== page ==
Stan Pozerski, KD1LE; Ralph Swick, KD1SM; Greg Cote, KB1WAQ, and his daughter Sarah, also a Girl Scout, and Youngberg traveled to New Hampshire and set up at a Masonic lodge. In addition to radios for HF and VHF, the NVARC team set up code practice oscillators for the girls to try. Eighty girls had signed up, split between morning and afternoon sessions, but because bad weather was forecast for later that day, all but 13 of them arrived in the morning.
"Needless to say, there was a lot of 'audio QRM,'" Youngberg said. "Nevertheless, every activity succeeded in capturing the girls' interest."
The ham radio mentors demonstrated Morse code and taught the youngsters how to send their names on the code practice oscillators. Galus had maps and a globe on hand to teach world time concepts, as well as a crafts table to string beads to spell "GS" in Morse code, as a keepsake.
The girls did not succeed in making contact with other Girl Scouts or Girl Guide groups, but the hams were able to demonstrate how to get on the air, both on HF and VHF. Afterward, Youngberg and his daughter sent QSL cards to the stations they'd worked. "When the replies come back," he said, "those budding scientists and potential new hobbyists will be reminded of a great experience and will have another thing to be excited about."
More details and photos are available in the March edition of the NVARC Signal newsletter. -- Thanks to Skip Youngberg, K1NKR, and Jill Galus, KB1SWV
"Radio DARC" Program Debuts on Ham-Operated German Shortwave Outlet
The inaugural transmission of the "Radio DARC" Amateur Radio program aired over the March 21-22 weekend via Channel 292 at 6070 kHz. The German-language program was produced in cooperation with Germany's national Amateur Radio society -- the Deutscher Amateur Radio Club (DARC). A group of amateurs in Germany obtained a license to broadcast on the 49 meter shortwave broadcast channel after German national broadcaster the Deutsche Welle closed down a 500 kW shortwave broadcast transmitter near Munich. Using parts scavenged from the Deutsche Welle site, the ham group built up a 10 kW transmitter.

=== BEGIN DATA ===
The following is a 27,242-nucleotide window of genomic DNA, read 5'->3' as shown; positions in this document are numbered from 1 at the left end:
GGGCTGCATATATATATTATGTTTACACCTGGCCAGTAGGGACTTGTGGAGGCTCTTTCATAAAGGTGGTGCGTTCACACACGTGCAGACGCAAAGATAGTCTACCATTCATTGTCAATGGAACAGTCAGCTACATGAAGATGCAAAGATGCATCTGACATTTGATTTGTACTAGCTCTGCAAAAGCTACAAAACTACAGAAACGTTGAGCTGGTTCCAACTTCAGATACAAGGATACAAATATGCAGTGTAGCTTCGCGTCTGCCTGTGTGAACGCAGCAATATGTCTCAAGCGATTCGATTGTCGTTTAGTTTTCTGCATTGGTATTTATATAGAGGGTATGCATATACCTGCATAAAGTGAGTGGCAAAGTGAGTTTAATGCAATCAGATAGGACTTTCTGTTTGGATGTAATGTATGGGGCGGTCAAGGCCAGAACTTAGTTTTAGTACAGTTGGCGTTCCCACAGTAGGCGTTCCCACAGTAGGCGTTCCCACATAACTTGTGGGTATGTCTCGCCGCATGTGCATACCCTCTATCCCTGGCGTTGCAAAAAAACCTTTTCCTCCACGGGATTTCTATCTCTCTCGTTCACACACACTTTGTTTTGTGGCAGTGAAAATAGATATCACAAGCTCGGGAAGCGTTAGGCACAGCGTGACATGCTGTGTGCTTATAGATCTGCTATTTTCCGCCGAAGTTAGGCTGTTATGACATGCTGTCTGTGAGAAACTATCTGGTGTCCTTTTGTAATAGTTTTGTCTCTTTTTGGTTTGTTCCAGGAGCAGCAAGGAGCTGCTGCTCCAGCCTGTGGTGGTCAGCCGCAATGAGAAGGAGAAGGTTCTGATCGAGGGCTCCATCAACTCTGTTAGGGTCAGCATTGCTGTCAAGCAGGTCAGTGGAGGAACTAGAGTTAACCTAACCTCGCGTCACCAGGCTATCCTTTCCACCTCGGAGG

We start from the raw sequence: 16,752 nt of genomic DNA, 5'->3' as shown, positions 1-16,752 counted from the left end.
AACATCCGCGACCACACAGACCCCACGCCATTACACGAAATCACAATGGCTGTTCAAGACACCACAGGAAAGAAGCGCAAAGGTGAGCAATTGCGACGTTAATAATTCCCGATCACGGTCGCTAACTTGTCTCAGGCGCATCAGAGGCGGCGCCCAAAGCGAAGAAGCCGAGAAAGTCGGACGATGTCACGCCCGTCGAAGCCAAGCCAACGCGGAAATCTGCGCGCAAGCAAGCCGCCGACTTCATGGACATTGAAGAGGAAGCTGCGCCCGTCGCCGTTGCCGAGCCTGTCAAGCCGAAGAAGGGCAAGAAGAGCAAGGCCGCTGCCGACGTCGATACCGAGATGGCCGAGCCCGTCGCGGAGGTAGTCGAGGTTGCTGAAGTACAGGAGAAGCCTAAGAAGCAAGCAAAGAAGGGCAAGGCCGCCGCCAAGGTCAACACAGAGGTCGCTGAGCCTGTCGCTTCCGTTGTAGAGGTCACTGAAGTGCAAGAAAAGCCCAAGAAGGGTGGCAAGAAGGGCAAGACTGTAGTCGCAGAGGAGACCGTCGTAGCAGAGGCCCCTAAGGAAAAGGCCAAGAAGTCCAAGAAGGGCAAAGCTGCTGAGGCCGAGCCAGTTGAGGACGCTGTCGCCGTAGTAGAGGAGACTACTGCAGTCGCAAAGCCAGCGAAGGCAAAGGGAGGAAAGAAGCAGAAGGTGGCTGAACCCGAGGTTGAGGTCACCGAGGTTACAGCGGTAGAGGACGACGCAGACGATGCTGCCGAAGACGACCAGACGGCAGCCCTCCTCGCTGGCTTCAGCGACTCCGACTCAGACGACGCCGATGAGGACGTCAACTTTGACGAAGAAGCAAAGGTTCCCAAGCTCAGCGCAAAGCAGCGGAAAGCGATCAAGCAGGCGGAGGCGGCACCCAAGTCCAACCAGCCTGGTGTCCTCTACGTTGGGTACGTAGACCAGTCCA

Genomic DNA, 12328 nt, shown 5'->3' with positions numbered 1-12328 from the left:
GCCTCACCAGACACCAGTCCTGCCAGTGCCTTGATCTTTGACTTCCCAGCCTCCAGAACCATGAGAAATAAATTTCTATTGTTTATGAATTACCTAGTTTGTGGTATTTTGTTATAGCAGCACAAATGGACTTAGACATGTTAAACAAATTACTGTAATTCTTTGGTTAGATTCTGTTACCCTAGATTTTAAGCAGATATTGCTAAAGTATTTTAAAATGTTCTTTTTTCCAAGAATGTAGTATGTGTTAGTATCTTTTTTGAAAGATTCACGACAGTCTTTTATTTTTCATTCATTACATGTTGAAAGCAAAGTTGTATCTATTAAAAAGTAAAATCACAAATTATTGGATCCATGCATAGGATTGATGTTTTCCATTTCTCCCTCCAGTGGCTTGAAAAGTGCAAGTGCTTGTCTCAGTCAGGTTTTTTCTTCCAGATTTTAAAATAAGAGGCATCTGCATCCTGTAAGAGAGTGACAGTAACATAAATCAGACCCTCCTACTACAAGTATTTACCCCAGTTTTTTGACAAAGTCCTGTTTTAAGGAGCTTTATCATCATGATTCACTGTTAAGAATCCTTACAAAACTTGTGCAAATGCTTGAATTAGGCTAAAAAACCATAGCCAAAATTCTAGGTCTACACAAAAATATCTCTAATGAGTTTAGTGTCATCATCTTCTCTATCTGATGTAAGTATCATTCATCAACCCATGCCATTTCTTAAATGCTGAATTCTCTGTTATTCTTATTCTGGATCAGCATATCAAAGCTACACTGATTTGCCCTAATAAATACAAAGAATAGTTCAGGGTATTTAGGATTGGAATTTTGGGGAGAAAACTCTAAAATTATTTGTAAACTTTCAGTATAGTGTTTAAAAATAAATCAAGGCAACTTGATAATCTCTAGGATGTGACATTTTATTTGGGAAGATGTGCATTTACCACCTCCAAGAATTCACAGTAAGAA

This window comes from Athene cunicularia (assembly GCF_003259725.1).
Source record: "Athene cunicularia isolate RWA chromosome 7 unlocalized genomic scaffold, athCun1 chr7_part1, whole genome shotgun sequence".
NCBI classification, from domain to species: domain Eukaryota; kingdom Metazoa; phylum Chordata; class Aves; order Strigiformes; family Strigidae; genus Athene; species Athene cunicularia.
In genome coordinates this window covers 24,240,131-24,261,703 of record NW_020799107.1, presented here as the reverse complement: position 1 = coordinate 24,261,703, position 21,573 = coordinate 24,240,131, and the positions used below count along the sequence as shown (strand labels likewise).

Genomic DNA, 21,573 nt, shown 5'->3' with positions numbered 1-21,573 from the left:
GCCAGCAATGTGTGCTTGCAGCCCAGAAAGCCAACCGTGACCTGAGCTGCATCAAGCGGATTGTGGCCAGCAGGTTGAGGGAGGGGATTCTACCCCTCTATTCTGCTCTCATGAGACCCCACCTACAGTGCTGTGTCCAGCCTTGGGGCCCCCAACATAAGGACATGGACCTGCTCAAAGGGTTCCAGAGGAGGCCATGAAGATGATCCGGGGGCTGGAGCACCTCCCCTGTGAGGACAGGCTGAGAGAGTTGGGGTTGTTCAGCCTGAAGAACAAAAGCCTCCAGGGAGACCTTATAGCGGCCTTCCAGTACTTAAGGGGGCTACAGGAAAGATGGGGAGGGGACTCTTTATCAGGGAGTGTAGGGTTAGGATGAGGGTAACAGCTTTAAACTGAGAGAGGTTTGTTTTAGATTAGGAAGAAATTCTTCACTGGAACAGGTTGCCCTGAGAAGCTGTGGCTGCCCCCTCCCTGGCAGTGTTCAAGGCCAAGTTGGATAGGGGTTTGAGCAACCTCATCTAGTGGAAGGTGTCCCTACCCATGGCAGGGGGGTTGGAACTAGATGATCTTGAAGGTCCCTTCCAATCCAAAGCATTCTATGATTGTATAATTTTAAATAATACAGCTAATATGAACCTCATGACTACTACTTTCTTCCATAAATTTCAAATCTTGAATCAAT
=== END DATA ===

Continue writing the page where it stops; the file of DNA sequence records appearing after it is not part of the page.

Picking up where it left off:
"The response was overwhelming," said Rainer Englert, DF2NU. "Our dreams were exceeded many times over. The team got over 1500 reception reports from 11 European countries." These even included S-9 reports from Russia and Iceland. Englert said the station puts in a signal that's often 60 dB over S-9 within Germany, adding that it will take weeks to answer all QSL requests and comments. The station has been heard in North America, but it has competition on 6070 kHz.
Hosting "Radio DARC" is Conny Ferrin, a former Radio Luxembourg air personality. In the 1970s, Radio Luxembourg deployed a 2 GW medium-wave transmitter on 1440 kHz and a 500 kW shortwave transmitter on 6095 kHz, airing a popular music program in the days before commercial broadcasting licenses were available on the Continent. Replete with jingles and music bumpers, "Radio DARC" includes music that was popular in the 1960s and 1970s, interspersed with news and commentary of interest to radio amateurs and SWLs. As Englert explained in an editorial commentary during the initial broadcast, they want the program to be "at once nostalgic and modern." Read more.
Amateur Radio Organizations Join Forces to Mark Gallipoli Battle Anniversary
The Wireless Institute of Australia (WIA), the New Zealand Association of Radio Transmitters (NZART), and the Telsiz ve Radyo AmatÃ¶rleri Cemiyeti (TRAC) in Turkey have joined forces to mark the centenary of the World War I Battle at Gallipoli.
Around the world, there will be other related activity, with a major focus beginning on ANZAC Day, April 25. That's when the three IARU member-societies will commemorate the event involving the original Australian and New Zealand Army Corp (ANZAC) and Ottoman Empire soldiers who did battle at Gallipoli in Turkey.
ANZAC Day commemorates all servicemen and women. Many radio amateurs played a key role in wartime communications, and a range of events will include the use of commemorative call signs, some with ANZAC suffixes.